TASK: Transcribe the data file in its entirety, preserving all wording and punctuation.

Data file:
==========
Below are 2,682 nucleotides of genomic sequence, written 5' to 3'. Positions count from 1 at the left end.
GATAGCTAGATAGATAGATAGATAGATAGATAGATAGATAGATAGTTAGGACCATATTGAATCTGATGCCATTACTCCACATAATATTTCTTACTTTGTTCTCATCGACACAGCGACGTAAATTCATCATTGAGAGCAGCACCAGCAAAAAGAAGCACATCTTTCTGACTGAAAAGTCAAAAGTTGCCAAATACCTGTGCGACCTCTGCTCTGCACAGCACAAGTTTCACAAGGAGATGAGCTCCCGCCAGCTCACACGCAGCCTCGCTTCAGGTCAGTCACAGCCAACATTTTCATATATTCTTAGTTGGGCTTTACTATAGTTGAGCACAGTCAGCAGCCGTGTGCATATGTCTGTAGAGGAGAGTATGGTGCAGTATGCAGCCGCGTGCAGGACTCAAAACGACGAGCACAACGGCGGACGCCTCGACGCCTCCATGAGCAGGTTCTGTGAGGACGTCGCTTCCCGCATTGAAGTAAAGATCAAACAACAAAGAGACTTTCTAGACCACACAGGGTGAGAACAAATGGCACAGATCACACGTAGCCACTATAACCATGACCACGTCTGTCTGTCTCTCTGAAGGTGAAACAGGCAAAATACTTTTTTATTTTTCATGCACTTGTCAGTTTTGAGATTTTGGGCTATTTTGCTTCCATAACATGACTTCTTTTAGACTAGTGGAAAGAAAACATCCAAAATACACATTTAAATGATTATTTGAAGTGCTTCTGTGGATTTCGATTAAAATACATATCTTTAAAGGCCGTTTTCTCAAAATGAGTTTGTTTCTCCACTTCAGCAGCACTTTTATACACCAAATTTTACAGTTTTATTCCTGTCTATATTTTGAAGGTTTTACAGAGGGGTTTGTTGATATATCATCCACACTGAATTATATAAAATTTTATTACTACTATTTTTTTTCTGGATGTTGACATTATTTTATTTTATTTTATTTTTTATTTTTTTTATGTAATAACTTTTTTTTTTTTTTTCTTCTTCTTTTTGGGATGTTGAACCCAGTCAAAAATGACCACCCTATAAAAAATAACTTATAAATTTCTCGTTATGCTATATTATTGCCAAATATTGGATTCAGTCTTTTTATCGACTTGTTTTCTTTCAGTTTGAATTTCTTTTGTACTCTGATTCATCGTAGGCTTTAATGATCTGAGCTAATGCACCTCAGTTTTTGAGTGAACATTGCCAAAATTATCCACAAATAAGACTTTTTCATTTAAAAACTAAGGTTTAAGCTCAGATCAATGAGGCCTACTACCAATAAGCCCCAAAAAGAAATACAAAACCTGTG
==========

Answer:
Below are 2,682 nucleotides of genomic sequence, written 5' to 3'. Positions count from 1 at the left end.
GATAGCTAGATAGATAGATAGATAGATAGATAGATAGATAGATAGTTAGGACCATATTGAATCTGATGCCATTACTCCACATAATATTTCTTACTTTGTTCTCATCGACACAGCGACGTAAATTCATCATTGAGAGCAGCACCAGCAAAAAGAAGCACATCTTTCTGACTGAAAAGTCAAAAGTTGCCAAATACCTGTGCGACCTCTGCTCTGCACAGCACAAGTTTCACAAGGAGATGAGCTCCCGCCAGCTCACACGCAGCCTCGCTTCAGGTCAGTCACAGCCAACATTTTCATATATTCTTAGTTGGGCTTTACTATAGTTGAGCACAGTCAGCAGCCGTGTGCATATGTCTGTAGAGGAGAGTATGGTGCAGTATGCAGCCGCGTGCAGGACTCAAAACGACGAGCACAACGGCGGACGCCTCGACGCCTCCATGAGCAGGTTCTGTGAGGACGTCGCTTCCCGCATTGAAGTAAAGATCAAACAACAAAGAGACTTTCTAGACCACACAGGGTGAGAACAAATGGCACAGATCACACGTAGCCACTATAACCATGACCACGTCTGTCTGTCTCTCTGAAGGTGAAACAGGCAAAATACTTTTTTATTTTTCATGCACTTGTCAGTTTTGAGATTTTGGGCTATTTTGCTTCCATAACATGACTTCTTTTAGACTAGTGGAAAGAAAACATCCAAAATACACATTTAAATGATTATTTGAAGTGCTTCTGTGGATTTCGATTAAAATACATATCTTTAAAGGCCGTTTTCTCAAAATGAGTTTGTTTCTCCACTTCAGCAGCACTTTTATACACCAAATTTTACAGTTTTATTCCTGTCTATATTTTGAAGGTTTTACAGAGGGGTTTGTTGATATATCATCCACACTGAATTATATAAAATTTTATTACTACTATTTTTTTTCTGGATGTTGACATTATTTTATTTTATTTTATTTTTTATTTTTTTTATGTAATAACTTTTTTTTTTTTTTTCTTCTTCTTTTTGGGATGTTGAACCCAGTCAAAAATGACCACCCTATAAAAAATAACTTATAAATTTCTCGTTATGCTATATTATTGCCAAATATTGGATTCAGTCTTTTTATCGACTTGTTTTCTTTCAGTTTGAATTTCTTTTGTACTCTGATTCATCGTAGGCTTTAATGATCTGAGCTAATGCACCTCAGTTTTTGAGTGAACATTGCCAAAATTATCCACAAATAAGACTTTTTCATTTAAAAACTAAGGTTTAAGCTCAGATCAATGAGGCCTACTACCAATAAGCCCCAAAAAGAAATACAAAACCTGTG